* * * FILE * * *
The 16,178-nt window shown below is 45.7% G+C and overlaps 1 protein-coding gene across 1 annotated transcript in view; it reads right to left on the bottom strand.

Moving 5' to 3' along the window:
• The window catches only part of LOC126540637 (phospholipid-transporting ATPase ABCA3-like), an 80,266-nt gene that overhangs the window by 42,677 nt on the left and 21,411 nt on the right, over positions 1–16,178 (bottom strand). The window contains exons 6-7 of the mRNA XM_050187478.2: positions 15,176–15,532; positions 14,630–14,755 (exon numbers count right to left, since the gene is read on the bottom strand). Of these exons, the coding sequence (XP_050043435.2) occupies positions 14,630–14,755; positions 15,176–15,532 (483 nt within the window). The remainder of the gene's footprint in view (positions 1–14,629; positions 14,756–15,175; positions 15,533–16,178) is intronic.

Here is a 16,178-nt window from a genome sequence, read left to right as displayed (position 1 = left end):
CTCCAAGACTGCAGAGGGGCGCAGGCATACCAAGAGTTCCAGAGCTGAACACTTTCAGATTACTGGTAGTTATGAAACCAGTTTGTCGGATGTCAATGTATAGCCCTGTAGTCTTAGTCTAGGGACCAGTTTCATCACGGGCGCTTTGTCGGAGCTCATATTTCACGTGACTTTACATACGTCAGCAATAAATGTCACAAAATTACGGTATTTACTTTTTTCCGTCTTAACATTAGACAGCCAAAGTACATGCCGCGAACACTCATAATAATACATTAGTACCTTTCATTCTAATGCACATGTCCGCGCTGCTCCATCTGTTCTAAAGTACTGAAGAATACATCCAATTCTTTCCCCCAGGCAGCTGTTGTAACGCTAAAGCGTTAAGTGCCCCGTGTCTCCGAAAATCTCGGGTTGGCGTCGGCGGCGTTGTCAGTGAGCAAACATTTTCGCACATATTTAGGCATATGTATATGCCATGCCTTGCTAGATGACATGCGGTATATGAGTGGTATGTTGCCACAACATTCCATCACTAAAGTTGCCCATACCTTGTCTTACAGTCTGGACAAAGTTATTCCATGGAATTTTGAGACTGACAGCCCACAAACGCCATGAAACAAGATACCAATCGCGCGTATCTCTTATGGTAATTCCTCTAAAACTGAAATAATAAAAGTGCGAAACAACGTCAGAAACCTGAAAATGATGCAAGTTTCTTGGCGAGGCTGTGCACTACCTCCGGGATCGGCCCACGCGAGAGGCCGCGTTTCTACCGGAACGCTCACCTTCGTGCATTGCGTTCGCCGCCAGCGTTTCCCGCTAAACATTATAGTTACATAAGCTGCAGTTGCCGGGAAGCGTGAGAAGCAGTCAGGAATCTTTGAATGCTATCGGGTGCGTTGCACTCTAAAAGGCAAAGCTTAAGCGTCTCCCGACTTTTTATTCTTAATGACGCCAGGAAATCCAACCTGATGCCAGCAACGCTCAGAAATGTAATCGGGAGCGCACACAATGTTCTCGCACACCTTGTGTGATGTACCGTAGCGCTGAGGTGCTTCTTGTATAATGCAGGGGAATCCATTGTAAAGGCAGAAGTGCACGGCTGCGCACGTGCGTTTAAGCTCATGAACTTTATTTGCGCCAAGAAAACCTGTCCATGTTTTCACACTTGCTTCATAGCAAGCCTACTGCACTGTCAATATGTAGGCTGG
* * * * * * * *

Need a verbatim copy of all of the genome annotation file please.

The 16,178-nt window shown below is 45.7% G+C and overlaps 1 protein-coding gene across 1 annotated transcript in view; it reads right to left on the bottom strand.

Moving 5' to 3' along the window:
• The window catches only part of LOC126540637 (phospholipid-transporting ATPase ABCA3-like), an 80,266-nt gene that overhangs the window by 42,677 nt on the left and 21,411 nt on the right, over positions 1–16,178 (bottom strand). The window contains exons 6-7 of the mRNA XM_050187478.2: positions 15,176–15,532; positions 14,630–14,755 (exon numbers count right to left, since the gene is read on the bottom strand). Of these exons, the coding sequence (XP_050043435.2) occupies positions 14,630–14,755; positions 15,176–15,532 (483 nt within the window). The remainder of the gene's footprint in view (positions 1–14,629; positions 14,756–15,175; positions 15,533–16,178) is intronic.

Here is a 16,178-nt window from a genome sequence, read left to right as displayed (position 1 = left end):
CTCCAAGACTGCAGAGGGGCGCAGGCATACCAAGAGTTCCAGAGCTGAACACTTTCAGATTACTGGTAGTTATGAAACCAGTTTGTCGGATGTCAATGTATAGCCCTGTAGTCTTAGTCTAGGGACCAGTTTCATCACGGGCGCTTTGTCGGAGCTCATATTTCACGTGACTTTACATACGTCAGCAATAAATGTCACAAAATTACGGTATTTACTTTTTTCCGTCTTAACATTAGACAGCCAAAGTACATGCCGCGAACACTCATAATAATACATTAGTACCTTTCATTCTAATGCACATGTCCGCGCTGCTCCATCTGTTCTAAAGTACTGAAGAATACATCCAATTCTTTCCCCCAGGCAGCTGTTGTAACGCTAAAGCGTTAAGTGCCCCGTGTCTCCGAAAATCTCGGGTTGGCGTCGGCGGCGTTGTCAGTGAGCAAACATTTTCGCACATATTTAGGCATATGTATATGCCATGCCTTGCTAGATGACATGCGGTATATGAGTGGTATGTTGCCACAACATTCCATCACTAAAGTTGCCCATACCTTGTCTTACAGTCTGGACAAAGTTATTCCATGGAATTTTGAGACTGACAGCCCACAAACGCCATGAAACAAGATACCAATCGCGCGTATCTCTTATGGTAATTCCTCTAAAACTGAAATAATAAAAGTGCGAAACAACGTCAGAAACCTGAAAATGATGCAAGTTTCTTGGCGAGGCTGTGCACTACCTCCGGGATCGGCCCACGCGAGAGGCCGCGTTTCTACCGGAACGCTCACCTTCGTGCATTGCGTTCGCCGCCAGCGTTTCCCGCTAAACATTATAGTTACATAAGCTGCAGTTGCCGGGAAGCGTGAGAAGCAGTCAGGAATCTTTGAATGCTATCGGGTGCGTTGCACTCTAAAAGGCAAAGCTTAAGCGTCTCCCGACTTTTTATTCTTAATGACGCCAGGAAATCCAACCTGATGCCAGCAACGCTCAGAAATGTAATCGGGAGCGCACACAATGTTCTCGCACACCTTGTGTGATGTACCGTAGCGCTGAGGTGCTTCTTGTATAATGCAGGGGAATCCATTGTAAAGGCAGAAGTGCACGGCTGCGCACGTGCGTTTAAGCTCATGAACTTTATTTGCGCCAAGAAAACCTGTCCATGTTTTCACACTTGCTTCATAGCAAGCCTACTGCACTGTCAATATGTAGGCTGG